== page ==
Want to buy into an upmarket area at a bargain price?
The West Australian government has sprung into action following the "discovery" that land it sold, and on which homes have been built, sits over groundwater heavily contaminated with a toxic chemical stew leaching from a hazardous waste landfill in the adjoining suburb. The government's response? The Department of Environment and Conservation has placed a caveat on a property's title classifying it as "possibly contaminated", the caveat reducing the property's value by an estimated 70%.
It is, of course, appropriate for government to protect any future buyers in such circumstances but who protects the citizenry from government?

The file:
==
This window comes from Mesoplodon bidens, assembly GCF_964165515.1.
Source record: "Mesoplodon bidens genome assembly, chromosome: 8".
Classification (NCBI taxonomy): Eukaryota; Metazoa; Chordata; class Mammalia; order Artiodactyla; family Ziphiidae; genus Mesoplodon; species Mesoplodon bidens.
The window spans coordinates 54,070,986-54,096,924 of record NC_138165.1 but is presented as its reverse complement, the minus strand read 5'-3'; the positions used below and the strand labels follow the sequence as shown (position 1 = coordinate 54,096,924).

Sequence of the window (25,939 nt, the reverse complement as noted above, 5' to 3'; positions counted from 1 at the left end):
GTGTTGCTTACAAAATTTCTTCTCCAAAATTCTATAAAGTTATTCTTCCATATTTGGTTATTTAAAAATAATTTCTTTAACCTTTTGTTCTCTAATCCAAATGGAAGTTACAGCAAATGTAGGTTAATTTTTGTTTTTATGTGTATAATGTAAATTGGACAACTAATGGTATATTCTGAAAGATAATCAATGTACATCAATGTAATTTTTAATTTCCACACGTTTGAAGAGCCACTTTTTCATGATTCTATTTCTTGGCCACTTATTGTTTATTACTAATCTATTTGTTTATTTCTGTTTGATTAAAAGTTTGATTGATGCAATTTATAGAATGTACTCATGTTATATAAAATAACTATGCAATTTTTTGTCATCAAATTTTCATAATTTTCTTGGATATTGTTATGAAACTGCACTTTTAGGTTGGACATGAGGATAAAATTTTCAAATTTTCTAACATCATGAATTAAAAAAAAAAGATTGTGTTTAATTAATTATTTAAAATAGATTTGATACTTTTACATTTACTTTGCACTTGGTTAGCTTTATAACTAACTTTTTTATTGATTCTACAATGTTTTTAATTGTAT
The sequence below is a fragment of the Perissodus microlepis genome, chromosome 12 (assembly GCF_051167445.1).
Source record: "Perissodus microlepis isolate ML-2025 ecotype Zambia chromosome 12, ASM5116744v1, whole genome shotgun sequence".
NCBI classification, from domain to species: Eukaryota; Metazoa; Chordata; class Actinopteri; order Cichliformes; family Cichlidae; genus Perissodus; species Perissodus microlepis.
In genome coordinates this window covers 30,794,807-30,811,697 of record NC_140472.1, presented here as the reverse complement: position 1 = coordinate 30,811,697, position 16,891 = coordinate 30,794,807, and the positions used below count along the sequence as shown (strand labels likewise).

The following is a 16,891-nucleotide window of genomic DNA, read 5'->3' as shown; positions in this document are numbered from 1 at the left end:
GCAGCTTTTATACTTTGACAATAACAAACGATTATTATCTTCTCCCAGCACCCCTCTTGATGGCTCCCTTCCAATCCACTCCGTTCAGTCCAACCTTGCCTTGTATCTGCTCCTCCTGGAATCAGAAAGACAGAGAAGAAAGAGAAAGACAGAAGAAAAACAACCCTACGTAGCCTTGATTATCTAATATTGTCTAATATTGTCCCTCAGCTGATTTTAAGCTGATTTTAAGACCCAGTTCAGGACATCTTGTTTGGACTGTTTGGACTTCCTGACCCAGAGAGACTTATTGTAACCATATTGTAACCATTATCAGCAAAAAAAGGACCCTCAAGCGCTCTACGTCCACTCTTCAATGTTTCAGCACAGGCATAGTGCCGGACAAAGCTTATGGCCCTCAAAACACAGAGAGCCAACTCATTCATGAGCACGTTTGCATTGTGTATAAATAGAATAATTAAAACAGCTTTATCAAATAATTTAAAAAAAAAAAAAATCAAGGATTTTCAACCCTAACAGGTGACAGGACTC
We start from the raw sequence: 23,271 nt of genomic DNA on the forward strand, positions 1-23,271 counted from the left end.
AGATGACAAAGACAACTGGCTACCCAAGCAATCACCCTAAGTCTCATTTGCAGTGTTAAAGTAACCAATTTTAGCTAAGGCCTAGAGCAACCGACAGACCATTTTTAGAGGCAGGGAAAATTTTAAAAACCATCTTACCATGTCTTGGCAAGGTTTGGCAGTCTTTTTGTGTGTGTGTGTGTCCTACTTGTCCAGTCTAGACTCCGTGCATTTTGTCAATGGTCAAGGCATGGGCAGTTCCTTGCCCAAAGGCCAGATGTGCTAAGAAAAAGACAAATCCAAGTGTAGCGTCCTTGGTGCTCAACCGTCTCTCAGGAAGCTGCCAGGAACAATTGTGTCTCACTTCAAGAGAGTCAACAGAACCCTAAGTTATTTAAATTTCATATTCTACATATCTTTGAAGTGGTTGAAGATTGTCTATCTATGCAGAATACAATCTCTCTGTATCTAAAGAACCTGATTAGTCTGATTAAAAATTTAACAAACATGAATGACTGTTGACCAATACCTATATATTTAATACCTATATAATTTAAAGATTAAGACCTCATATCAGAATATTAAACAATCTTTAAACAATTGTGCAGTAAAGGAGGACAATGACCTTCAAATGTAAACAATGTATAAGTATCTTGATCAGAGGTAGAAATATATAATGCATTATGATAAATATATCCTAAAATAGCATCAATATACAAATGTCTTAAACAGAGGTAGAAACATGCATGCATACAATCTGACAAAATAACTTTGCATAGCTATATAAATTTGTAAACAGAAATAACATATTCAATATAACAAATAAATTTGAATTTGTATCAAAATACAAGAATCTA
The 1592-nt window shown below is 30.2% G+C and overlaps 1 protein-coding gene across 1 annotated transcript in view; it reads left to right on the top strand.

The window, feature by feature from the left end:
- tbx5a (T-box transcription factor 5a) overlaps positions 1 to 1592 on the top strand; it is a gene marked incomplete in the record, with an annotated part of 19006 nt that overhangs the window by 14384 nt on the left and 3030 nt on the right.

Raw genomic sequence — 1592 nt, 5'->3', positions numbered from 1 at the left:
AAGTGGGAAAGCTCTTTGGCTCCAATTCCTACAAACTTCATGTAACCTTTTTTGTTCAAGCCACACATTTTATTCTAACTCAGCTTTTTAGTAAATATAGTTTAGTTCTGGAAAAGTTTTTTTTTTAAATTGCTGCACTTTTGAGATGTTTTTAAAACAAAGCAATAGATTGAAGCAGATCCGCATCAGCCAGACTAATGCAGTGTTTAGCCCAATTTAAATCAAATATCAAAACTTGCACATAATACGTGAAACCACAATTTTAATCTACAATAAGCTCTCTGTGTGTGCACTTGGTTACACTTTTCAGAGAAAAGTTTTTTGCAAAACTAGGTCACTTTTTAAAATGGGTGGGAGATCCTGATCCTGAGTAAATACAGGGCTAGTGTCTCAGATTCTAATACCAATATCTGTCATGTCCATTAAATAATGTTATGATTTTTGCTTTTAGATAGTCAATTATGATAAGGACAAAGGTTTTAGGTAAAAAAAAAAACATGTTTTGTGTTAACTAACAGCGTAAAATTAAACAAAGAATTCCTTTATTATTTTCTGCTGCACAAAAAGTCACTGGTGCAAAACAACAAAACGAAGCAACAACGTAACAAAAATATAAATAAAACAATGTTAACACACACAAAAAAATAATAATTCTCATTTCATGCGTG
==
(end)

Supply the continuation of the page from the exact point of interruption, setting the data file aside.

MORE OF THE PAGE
Previously the DEC stated "there was no information to suggest that groundwater contamination was migrating from the former landfill".
But The Sunday Times has a letter from the Health Department dated August 1991, sent to a Mirrabooka resident, which said: "The environmental controls for landfills at that stage (in the 1980s) were not as strict or as sophisticated as they are today and as a consequence the operation of the disposal site is causing a number of problems.
"The most serious of these problems is a significant plume of polluted groundwater which extends for some distance to the southwest of the site."
In the end the government will have no choice other than buying all of the affected properties at uncontaminated values.